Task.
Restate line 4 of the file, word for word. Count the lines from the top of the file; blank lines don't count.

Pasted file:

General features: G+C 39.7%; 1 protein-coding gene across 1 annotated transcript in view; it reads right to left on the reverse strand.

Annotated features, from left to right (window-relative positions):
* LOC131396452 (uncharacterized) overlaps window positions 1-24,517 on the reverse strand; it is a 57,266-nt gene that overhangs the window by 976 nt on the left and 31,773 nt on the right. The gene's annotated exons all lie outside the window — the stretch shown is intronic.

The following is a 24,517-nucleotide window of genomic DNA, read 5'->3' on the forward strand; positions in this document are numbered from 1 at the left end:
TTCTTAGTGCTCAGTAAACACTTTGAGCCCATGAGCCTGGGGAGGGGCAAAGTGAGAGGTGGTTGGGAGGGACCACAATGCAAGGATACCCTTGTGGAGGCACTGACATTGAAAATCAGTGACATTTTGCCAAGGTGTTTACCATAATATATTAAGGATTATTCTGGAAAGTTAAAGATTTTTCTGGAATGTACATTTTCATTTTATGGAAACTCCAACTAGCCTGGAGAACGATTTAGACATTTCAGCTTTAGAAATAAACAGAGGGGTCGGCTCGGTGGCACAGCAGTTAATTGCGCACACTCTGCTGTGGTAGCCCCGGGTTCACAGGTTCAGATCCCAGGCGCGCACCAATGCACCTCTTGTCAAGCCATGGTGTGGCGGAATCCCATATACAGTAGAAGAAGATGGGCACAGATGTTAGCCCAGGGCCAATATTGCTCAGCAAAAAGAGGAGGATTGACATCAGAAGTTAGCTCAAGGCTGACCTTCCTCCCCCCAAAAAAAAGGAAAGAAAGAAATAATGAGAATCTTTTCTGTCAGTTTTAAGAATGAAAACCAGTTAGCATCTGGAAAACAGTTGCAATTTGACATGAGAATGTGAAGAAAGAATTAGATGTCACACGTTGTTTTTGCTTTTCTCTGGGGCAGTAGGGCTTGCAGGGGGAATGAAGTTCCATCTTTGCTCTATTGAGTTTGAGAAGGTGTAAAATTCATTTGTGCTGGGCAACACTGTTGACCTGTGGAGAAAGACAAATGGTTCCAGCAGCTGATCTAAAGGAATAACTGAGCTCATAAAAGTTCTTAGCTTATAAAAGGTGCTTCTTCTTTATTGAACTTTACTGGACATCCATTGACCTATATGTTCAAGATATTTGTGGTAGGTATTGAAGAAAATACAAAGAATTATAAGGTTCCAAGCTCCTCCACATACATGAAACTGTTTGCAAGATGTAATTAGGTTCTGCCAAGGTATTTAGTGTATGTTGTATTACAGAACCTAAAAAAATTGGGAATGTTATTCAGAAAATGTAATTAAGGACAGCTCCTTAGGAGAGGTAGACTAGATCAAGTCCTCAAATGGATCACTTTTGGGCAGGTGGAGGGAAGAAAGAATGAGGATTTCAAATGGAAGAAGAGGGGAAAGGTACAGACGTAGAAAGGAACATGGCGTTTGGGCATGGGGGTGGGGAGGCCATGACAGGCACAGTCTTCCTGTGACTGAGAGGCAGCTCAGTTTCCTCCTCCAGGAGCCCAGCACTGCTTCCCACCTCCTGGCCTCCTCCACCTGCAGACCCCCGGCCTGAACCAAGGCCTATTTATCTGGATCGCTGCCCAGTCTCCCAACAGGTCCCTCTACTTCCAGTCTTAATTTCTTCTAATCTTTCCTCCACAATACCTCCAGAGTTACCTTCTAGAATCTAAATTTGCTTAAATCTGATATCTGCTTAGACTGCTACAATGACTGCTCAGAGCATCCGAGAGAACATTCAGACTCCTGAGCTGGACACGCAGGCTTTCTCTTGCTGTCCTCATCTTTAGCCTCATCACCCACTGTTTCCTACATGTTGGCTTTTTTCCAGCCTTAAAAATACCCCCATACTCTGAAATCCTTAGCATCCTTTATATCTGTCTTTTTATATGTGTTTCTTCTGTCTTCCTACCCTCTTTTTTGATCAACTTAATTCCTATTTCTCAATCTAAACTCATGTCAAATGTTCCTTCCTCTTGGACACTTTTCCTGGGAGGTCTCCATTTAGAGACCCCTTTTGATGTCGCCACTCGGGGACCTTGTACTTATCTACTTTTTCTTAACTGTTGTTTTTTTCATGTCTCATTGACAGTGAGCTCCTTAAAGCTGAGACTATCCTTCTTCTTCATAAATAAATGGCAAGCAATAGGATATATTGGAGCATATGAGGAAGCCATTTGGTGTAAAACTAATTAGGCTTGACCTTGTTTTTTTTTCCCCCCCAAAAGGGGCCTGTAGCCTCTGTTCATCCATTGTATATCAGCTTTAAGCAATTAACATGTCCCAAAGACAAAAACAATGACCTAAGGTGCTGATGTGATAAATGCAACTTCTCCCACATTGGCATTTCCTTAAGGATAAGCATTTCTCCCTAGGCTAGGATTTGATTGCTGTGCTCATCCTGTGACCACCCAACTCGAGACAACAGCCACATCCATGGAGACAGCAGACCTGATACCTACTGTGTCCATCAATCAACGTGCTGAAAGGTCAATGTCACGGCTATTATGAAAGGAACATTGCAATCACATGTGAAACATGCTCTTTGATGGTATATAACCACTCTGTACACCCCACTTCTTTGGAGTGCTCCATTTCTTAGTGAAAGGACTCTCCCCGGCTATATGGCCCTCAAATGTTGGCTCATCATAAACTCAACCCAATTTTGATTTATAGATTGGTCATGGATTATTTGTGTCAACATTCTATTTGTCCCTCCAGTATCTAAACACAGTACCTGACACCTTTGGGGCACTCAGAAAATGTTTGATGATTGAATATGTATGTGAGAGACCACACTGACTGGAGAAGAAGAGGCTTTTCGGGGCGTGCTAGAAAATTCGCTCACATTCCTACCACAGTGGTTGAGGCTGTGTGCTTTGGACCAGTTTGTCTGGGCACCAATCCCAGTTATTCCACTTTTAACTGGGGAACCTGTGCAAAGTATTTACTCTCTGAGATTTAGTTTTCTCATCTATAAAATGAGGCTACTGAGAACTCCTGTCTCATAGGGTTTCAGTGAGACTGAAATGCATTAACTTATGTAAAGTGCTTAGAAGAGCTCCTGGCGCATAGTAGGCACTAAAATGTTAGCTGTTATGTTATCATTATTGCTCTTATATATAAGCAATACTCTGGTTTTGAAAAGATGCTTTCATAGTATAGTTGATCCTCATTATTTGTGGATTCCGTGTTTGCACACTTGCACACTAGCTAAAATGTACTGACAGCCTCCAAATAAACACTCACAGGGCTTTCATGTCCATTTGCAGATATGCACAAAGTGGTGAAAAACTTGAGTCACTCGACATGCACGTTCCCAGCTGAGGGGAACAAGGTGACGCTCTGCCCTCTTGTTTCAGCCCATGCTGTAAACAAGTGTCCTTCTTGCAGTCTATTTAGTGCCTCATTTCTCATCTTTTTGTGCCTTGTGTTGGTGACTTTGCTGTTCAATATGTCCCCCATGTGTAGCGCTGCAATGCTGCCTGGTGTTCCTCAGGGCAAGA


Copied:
The following is a 24,517-nucleotide window of genomic DNA, read 5'->3' on the forward strand; positions in this document are numbered from 1 at the left end: